Who First Said ‘The Pen Is Mightier Than the Sword’?

An enduring idiom, explained.
A mighty fine phrase.
A mighty fine phrase. / Jake Olimb/DigitalVision Vectors via Getty Images

When you want an idiom that quickly communicates the value of reason over violence, you can’t do much better than “the pen is mightier than the sword.” The written word has toppled corrupt politicians, outed criminals, and shed light on malfeasance of all kinds. It can certainly be more destructive and potent than any weapon.

So who actually put pen to paper and came up with the phrase?

Unlike a lot of common metaphorical wisdom, history has a pretty good idea of the responsible party. In 1839, playwright Edward Bulwer-Lytton debuted Richelieu: Or, The Conspiracy, a play about the minister to King Louis XIII. After discovering a plot to attack the royal, Cardinal Richelieu ponders what he can do in the absence of being able to physically engage with the court’s enemies. He soon exclaims that “the pen is mightier than the sword…take away the sword [and] states can be saved without it!”

Richelieu did not prove to be a particularly enduring work, but that sentiment grabbed the attention of the general public and became a shorthand for more pragmatic means of conflict resolution or societal advance.

While he deserves credit for coining the phrase, it’s certainly possible Bulwer-Lytton was inspired by earlier, similar sentiments. As Oxford Dictionary of Quotations associate editor Susan Ratcliffe told the BBC, author Robert Burton expressed in the 17th century that “A blow with a word strikes deeper than a blow with a sword.” Other, earlier quotes, like one attributed to Napoleon (“Four hostile newspapers are more to be feared than 1000 bayonets”) may not have actually been uttered, but that may not have stopped others from being inspired by them.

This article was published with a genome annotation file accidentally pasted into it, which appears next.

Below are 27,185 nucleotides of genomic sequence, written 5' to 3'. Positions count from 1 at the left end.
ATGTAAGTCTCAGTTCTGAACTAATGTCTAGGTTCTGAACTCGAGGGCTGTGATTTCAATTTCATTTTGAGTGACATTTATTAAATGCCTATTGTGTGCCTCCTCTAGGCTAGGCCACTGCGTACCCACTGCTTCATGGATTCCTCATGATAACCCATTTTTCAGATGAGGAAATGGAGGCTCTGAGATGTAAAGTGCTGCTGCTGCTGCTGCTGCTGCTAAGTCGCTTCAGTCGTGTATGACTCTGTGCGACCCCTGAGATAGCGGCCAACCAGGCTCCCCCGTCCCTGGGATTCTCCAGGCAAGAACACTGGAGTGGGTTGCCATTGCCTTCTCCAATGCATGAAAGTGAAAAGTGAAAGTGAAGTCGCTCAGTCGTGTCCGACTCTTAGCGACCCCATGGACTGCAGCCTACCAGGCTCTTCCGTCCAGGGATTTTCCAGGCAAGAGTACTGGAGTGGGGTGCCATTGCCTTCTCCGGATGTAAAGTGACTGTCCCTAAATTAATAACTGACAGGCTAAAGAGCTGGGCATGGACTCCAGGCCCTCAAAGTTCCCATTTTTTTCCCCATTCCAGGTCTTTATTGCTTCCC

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Incredibly, “the pen is mightier than the sword” may not even be Bulwer-Lytton’s most popular contribution to literature. He’s also credited with popularizing the often-maligned cliché “It was a dark and stormy night,” which opened his 1830 novel Paul Clifford. The exact sentence reads:

“It was a dark and stormy night; the rain fell in torrents—except at occasional intervals, when it was checked by a violent gust of wind which swept up the streets (for it is in London that our scene lies), rattling along the housetops, and fiercely agitating the scanty flame of the lamps that struggled against the darkness.”

In Bulwer-Lytton’s defense, “a dark and stormy night” was already a cliché, having appeared in the 1655 poem “To His Mistress For Her True Picture” as well as scores of other works. He was probably inspired by the gloomy weather of Victorian England when he repurposed the phrase. Today, most people know it as the beginning of Snoopy’s many generic fiction attempts in Peanuts, which were usually composed in haste while typing on top of his dog house.

Peanuts creator Charles Schulz seemed to favor Bulwer-Lytton, though perhaps not consciously. In 1939, while in his junior year in high school, the future comic strip artist signed a classmate’s yearbook with a familiar declaration: “the pen is mightier than the sword.”

[h/t BBC]